• synonyms


[vur-tuh-brit, -breyt]
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  1. having vertebrae; having a backbone or spinal column.
  2. belonging or pertaining to the Vertebrata (or Craniata), a subphylum of chordate animals, comprising those having a brain enclosed in a skull or cranium and a segmented spinal column; a major taxonomic group that includes mammals, birds, reptiles, amphibians, and fishes.
  1. a vertebrate animal.

Origin of vertebrate

First recorded in 1820–30, vertebrate is from the Latin word vertebrātus jointed. See vertebra, -ate1
Related formsnon·ver·te·brate, adjective, nounsub·ver·te·brate, noun, adjectiveun·ver·te·brate, adjective
Dictionary.com Unabridged Based on the Random House Unabridged Dictionary, © Random House, Inc. 2018

Examples from the Web for vertebrates

Historical Examples

  • In man and other vertebrates, hermaphrodism is always abnormal.

    The Sexual Question

    August Forel

  • All these facts tell in favour of the common descent of man and all other vertebrates.

  • Who can tell, for instance, how Vertebrates arose or from what origin?

  • The law of parallelism applied not only to Vertebrates but also to Invertebrates.

    Form and Function

    E. S. (Edward Stuart) Russell

  • Dugès also made a comparison of Articulates with Vertebrates.

    Form and Function

    E. S. (Edward Stuart) Russell

British Dictionary definitions for vertebrates


  1. any chordate animal of the subphylum Vertebrata, characterized by a bony or cartilaginous skeleton and a well-developed brain: the group contains fishes, amphibians, reptiles, birds, and mammals
  1. of, relating to, or belonging to the subphylum Vertebrata
Collins English Dictionary - Complete & Unabridged 2012 Digital Edition © William Collins Sons & Co. Ltd. 1979, 1986 © HarperCollins Publishers 1998, 2000, 2003, 2005, 2006, 2007, 2009, 2012

Word Origin and History for vertebrates



1826, from Latin vertebratus (Pliny), from vertebra "joint or articulation of the body, joint of the spine" (see vertebra).

Online Etymology Dictionary, © 2010 Douglas Harper

vertebrates in Medicine


(vûrtə-brĭt, -brāt′)
  1. Having a spinal column.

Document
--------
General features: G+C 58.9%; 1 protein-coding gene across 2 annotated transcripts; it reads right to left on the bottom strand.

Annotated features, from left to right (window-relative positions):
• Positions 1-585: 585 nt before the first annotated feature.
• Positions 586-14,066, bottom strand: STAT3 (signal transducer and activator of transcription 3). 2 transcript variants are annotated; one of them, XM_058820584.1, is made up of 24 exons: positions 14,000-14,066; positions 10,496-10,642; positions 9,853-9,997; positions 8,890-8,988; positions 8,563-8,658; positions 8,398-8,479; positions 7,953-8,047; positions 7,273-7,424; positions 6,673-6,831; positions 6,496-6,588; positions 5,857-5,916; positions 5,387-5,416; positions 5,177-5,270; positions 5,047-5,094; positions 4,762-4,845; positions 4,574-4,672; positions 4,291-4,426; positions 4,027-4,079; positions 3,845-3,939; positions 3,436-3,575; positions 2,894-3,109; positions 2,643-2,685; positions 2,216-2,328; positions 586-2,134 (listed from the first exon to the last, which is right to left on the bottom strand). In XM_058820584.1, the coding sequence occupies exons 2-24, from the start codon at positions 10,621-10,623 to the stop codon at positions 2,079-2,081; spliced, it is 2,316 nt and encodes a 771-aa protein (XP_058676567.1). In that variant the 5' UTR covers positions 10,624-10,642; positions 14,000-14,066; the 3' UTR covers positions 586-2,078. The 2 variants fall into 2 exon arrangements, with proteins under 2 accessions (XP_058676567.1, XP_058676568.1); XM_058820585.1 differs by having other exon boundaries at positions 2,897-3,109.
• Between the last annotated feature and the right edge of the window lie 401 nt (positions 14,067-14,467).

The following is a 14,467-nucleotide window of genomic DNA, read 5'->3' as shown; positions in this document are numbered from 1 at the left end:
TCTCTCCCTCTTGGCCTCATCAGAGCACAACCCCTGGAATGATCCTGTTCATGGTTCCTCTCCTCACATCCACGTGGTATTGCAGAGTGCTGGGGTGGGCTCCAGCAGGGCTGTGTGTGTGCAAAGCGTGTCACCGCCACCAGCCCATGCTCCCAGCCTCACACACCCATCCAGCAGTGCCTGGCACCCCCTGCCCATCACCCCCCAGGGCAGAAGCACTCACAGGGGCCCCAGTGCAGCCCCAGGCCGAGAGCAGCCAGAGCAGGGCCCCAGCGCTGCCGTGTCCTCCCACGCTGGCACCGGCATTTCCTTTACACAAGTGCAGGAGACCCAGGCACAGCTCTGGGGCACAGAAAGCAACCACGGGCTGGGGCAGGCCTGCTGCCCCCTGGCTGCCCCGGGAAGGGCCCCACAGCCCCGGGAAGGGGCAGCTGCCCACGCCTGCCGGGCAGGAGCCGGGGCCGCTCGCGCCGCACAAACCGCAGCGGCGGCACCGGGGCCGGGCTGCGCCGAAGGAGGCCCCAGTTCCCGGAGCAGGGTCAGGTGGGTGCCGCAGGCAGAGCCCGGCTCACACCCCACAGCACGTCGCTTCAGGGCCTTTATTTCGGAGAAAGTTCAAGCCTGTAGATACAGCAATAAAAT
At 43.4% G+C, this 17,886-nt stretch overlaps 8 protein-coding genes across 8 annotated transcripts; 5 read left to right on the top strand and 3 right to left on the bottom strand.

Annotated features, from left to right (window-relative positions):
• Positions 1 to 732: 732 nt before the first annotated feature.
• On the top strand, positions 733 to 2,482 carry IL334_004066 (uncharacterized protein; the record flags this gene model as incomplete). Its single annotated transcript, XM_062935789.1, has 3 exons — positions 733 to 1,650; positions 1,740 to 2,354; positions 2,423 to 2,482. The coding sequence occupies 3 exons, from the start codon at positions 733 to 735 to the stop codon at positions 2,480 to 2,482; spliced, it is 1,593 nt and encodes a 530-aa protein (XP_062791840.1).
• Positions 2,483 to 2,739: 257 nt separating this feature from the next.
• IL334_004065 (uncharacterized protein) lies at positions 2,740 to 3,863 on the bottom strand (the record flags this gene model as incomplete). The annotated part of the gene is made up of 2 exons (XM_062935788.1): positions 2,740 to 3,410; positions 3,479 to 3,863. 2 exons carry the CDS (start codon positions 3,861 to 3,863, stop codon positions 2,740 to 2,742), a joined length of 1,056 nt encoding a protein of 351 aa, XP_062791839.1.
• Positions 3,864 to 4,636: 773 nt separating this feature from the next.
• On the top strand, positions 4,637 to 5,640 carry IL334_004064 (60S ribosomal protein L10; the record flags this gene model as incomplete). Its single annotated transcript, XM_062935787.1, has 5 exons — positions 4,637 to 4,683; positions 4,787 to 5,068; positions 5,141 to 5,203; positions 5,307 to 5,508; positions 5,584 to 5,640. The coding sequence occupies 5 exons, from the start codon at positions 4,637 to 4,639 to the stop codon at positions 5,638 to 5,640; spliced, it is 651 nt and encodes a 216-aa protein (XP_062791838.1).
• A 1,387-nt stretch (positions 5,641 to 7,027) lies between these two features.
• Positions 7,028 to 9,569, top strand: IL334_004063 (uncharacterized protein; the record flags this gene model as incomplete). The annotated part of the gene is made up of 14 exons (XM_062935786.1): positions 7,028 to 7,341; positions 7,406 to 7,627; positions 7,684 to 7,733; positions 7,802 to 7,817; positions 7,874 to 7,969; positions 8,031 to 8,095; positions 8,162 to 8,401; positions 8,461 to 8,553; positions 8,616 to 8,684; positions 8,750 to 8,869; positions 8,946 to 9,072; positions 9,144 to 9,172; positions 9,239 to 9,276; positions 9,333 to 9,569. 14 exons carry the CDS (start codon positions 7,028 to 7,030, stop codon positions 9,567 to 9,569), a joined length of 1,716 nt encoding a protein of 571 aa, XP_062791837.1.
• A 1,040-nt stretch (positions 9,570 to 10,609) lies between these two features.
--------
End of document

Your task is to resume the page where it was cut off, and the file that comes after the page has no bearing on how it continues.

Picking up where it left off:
2. Of or characteristic of a vertebrate.
  1. A member of the subphylum Vertebrata.
The American Heritage® Stedman's Medical Dictionary Copyright © 2002, 2001, 1995 by Houghton Mifflin Company. Published by Houghton Mifflin Company.

vertebrates in Science


[vûrtə-brĭt, -brāt′]
  1. Any of a large group of chordates of the subphylum Vertebrata (or Craniata), characterized by having a backbone. Vertebrates are bilaterally symmetrical and have an internal skeleton of bone or cartilage, a nervous system divided into brain and spinal cord, and not more than two pairs of limbs. Vertebrates have a well-developed body cavity (called a coelom) containing a chambered heart, large digestive organs, liver, pancreas, and paired kidneys, and their blood contains both red and white corpuscles. Vertebrates include fish, amphibians, reptiles, birds, and mammals.
The American Heritage® Science Dictionary Copyright © 2011. Published by Houghton Mifflin Harcourt Publishing Company. All rights reserved.

vertebrates in Culture


[(vur-tuh-bruhts, vur-tuh-brayts)]

Animals that have a spinal cord enclosed in a backbone.


The five traditional classes of vertebrates are amphibians, birds, fishes, mammals, and reptiles. (Compare invertebrates.)


Human beings are vertebrates.
The New Dictionary of Cultural Literacy, Third Edition Copyright © 2005 by Houghton Mifflin Harcourt Publishing Company. Published by Houghton Mifflin Harcourt Publishing Company. All rights reserved.